Pre vs Post Increment / Decrement

    int32 a = 1;
    int32 b = ++a;

So am I the only one who thinks this is just too confusing?

You are declaring 2 integers, but the declaration of the second then overrides the declaration of the first.
Why would you allow coding to do this?
What if you need the original value of a?

I guess you can do

    int32 a = 1;
    int32 b = a +1 ;

So then why bother with a ++ method?

And again why use += instead of just +?

Then you use postfix

int32 a = 1;
int32 b = a++; // a = 2, b = 1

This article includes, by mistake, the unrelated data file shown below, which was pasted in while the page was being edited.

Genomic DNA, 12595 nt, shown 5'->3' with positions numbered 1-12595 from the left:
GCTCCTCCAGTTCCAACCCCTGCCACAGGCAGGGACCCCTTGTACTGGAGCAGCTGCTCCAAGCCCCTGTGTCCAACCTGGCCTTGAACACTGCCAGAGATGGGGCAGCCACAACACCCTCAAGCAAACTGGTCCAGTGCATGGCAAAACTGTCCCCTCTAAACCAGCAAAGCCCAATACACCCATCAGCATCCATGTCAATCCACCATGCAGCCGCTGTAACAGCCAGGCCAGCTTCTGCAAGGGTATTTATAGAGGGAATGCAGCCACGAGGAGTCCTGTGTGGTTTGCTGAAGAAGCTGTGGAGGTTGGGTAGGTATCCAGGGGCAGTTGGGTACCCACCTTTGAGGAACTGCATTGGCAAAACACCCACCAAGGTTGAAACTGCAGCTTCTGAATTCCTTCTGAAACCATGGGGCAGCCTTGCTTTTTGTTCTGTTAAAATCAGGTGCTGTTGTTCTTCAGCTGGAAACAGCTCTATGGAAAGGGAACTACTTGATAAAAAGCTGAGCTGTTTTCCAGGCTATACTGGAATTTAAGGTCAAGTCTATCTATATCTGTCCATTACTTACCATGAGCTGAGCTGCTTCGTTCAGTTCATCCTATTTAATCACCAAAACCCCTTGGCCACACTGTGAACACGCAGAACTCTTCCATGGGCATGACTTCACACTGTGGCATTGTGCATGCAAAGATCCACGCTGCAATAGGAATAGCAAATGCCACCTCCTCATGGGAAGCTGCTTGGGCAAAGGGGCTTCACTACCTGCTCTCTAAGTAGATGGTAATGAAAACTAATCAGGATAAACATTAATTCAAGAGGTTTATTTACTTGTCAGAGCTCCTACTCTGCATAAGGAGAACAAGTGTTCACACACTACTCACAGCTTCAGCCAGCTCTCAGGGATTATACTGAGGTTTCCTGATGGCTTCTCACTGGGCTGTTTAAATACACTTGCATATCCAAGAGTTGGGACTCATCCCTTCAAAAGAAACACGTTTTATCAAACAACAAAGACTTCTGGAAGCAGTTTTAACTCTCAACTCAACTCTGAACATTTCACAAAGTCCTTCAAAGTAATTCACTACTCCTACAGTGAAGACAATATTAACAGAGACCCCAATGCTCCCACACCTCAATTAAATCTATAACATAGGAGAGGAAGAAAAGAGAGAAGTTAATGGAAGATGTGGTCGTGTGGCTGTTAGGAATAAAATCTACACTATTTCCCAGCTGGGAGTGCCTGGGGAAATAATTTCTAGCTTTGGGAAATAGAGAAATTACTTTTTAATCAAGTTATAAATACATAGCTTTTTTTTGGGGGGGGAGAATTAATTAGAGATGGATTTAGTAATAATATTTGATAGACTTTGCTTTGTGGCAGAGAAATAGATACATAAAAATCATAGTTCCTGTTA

All of this is for when you want to increment a and also use it in another context e.g. passing the value to a function or initialising another variable. So if you ever want to do

b = a;
++a;

// another example

foo(a);
++a;

You can just write

b = a++;

// another example

foo(a++);

Or if you want to write

++a;
b = a;

// another example

++a;
foo(a);

You can write

b = ++a;

// another example

f(++a);

In other words, if you want to use a variable and then increment it you can use postfix. If you want increment a variable and then use it you can use prefix.